A week ago we purchased a large amount of various Bob’s Red Mill flours to try out in the house. DH and I are not gluten intolerant but we wonder if we have a slight sensitivity to gluten. I once read that around 60% of Americans are gluten intolerant but just don’t get tested. So, we are experimenting with a few different types of low gluten flours and some that have none at all. I’m a serious yeast bread lover so turning over to gluten free bread is really rather hard (much harder than turning vegan and giving up my beloved cheese). Taking into consideration that Bob’s Red Mill has over 450 different types of products on the market, I’m sure we will find something that works for us. With as many options as that, I’m sure we will find something that we love and can work along better with our stomachs. At least one would hope, right?
For a week now I have been thinking about making some gluten-free artisan bread (fancy word for hard French bread). It has been luring over me though and I haven’t found any good recipes that contain only a few different types of ingredients. The two flours we purchased millet and kamut, were not 100% gluten-free but are stated to be lower on the gluten % index. Both have high levels of protein content so it is definitely an advantage to test out more natural flours that have been used for hundreds of years. In fact according to Wikipedia.org, kamut has been noted as being found in “tombs of the ancient Egyptian Pharaohs”. If it was good enough for King Tut, it’s good enough for my king.
A little skeptical of my baking skills, I used three different types of whole grain, stone ground flours. I used millet, kamut, and also regular whole grain flour that wasn’t processed in any way. Also, I tried using xanthan gum for the first time just to assure that the grains stuck together since there were a lot of ground whole grains together. Putting everything together was just like other breads until I got to the kneading, turned out to be a bit more sticky than normal but doable. It didn’t even make that much of a mess- always a plus. After baking, I was surprised that it still didn’t make a mess when slicing. It was slightly crusty on the outside and soft was pillows inside. It was the perfect marriage of flours and tastes. It’s been out of the oven for less than 30 minutes and I have already had two pieces – oops. Nom nom nom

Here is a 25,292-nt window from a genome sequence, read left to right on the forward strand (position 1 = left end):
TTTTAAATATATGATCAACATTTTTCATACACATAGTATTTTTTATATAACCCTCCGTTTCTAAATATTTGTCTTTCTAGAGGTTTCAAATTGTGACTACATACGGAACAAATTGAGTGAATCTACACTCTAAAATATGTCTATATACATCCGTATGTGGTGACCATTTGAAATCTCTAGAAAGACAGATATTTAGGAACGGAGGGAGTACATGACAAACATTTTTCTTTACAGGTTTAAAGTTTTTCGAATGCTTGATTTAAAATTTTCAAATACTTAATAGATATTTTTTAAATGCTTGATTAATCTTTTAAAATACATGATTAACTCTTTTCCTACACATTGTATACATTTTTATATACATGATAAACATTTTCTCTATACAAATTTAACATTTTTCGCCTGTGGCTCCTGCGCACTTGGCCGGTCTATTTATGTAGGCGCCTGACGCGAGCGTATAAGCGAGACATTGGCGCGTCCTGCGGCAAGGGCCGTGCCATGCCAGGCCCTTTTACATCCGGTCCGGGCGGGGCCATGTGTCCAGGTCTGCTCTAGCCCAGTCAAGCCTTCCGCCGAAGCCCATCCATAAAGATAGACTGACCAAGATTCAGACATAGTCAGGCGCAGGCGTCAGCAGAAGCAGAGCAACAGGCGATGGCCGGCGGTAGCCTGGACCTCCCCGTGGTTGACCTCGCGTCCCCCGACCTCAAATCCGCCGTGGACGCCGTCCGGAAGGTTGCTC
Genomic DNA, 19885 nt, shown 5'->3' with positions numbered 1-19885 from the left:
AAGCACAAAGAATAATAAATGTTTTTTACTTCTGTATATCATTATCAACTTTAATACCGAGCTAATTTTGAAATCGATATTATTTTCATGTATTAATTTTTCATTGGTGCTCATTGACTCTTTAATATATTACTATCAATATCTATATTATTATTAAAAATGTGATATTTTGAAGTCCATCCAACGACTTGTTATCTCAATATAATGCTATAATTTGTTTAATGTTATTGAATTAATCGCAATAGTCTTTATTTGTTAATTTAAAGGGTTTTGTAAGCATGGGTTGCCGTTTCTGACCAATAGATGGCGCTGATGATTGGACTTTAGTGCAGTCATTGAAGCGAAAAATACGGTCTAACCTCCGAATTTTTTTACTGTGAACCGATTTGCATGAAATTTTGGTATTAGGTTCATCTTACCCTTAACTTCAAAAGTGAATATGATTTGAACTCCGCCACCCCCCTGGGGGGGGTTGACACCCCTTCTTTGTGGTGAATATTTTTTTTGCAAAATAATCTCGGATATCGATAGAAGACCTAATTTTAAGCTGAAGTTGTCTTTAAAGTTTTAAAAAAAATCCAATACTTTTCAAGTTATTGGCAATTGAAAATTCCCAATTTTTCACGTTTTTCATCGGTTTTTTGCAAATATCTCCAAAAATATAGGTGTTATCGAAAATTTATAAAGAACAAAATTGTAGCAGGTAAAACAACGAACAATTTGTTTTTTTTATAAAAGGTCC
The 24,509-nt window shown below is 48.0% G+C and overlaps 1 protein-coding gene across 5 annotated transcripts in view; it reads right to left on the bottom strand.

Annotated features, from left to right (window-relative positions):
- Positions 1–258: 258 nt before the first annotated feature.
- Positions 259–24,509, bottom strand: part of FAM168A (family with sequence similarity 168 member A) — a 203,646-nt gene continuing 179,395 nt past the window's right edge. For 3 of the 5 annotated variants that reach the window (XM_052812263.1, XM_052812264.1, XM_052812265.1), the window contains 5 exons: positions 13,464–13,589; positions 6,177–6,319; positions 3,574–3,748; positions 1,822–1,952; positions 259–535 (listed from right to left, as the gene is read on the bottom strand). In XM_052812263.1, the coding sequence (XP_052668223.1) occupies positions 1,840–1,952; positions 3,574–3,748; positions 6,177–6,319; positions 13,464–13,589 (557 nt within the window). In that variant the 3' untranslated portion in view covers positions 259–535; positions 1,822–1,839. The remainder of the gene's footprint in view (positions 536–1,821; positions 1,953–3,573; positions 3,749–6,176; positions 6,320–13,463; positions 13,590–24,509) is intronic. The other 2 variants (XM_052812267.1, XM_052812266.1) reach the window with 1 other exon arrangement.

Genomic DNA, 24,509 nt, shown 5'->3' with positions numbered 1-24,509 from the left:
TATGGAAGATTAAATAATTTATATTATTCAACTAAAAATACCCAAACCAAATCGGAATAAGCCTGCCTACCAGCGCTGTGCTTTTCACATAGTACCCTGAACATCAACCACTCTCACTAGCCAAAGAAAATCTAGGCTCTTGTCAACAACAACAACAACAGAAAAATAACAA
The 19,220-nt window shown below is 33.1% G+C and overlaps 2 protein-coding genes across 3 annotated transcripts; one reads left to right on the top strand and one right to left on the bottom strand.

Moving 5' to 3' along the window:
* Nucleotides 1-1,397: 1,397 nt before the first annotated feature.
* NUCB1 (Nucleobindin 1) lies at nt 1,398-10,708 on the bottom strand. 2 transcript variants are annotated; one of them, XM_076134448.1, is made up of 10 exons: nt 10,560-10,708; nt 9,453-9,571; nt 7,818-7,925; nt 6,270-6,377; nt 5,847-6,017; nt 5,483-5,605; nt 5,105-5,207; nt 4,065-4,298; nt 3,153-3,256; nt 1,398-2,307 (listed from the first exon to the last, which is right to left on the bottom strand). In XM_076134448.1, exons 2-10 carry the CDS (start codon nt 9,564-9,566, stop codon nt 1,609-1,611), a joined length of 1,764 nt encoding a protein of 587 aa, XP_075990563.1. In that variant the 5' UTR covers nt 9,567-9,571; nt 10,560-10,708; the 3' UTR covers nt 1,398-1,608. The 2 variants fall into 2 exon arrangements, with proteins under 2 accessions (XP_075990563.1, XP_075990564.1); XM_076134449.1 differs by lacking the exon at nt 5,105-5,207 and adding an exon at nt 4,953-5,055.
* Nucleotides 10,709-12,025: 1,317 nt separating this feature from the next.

2c kamut flour
1 c millet flour
1 c whole wheat flour
2 tsp salt
½ tsp xanthan gum
3 tbsp olive oil
*¼ c fig butter (I used Trader Joe’s Fig Butter)
1 ½ c warm water
3 tsp dry active yeast
1. Mix all the wet ingredients together in a large bowl.
2. Mix all the dry ingredients together in a medium bowl.
3. Slowly add the dry ingredients to the wet ingredient bowl. Mix well and knead for about 5 minutes or so.
4. Shape the dough into whatever loaf type you prefer – I chose a “log” style loaf for sandwiches.
5. Let the shaped loaf rise for about 1.5 hours in a warm, draft free location.
6. Preheat oven to 350. Bake for about 30 minutes.
*Most recipes called for some sugar or honey to sweeten the whole wheat grain breads. As I was trying to toss everything together I instantly thought about using a natural sweetener that is also 100% vegan (some people don’t use honey since it comes from bees). Although we use honey from a friendly locally grown person we know, it would be nice to try other things. So in the spirit of using healthy, natural ingredients I thought about soaking some figs or dates and making syrup. Bread was on my mind so I made this loaf with fig butter from Trader Joe’s that is basically just ground up figs. Close enough for now… haha You can substitute brown rice syrup, maple syrup, honey, or even regular sugar. Tell me what you like to put in your breads, I’d love to know!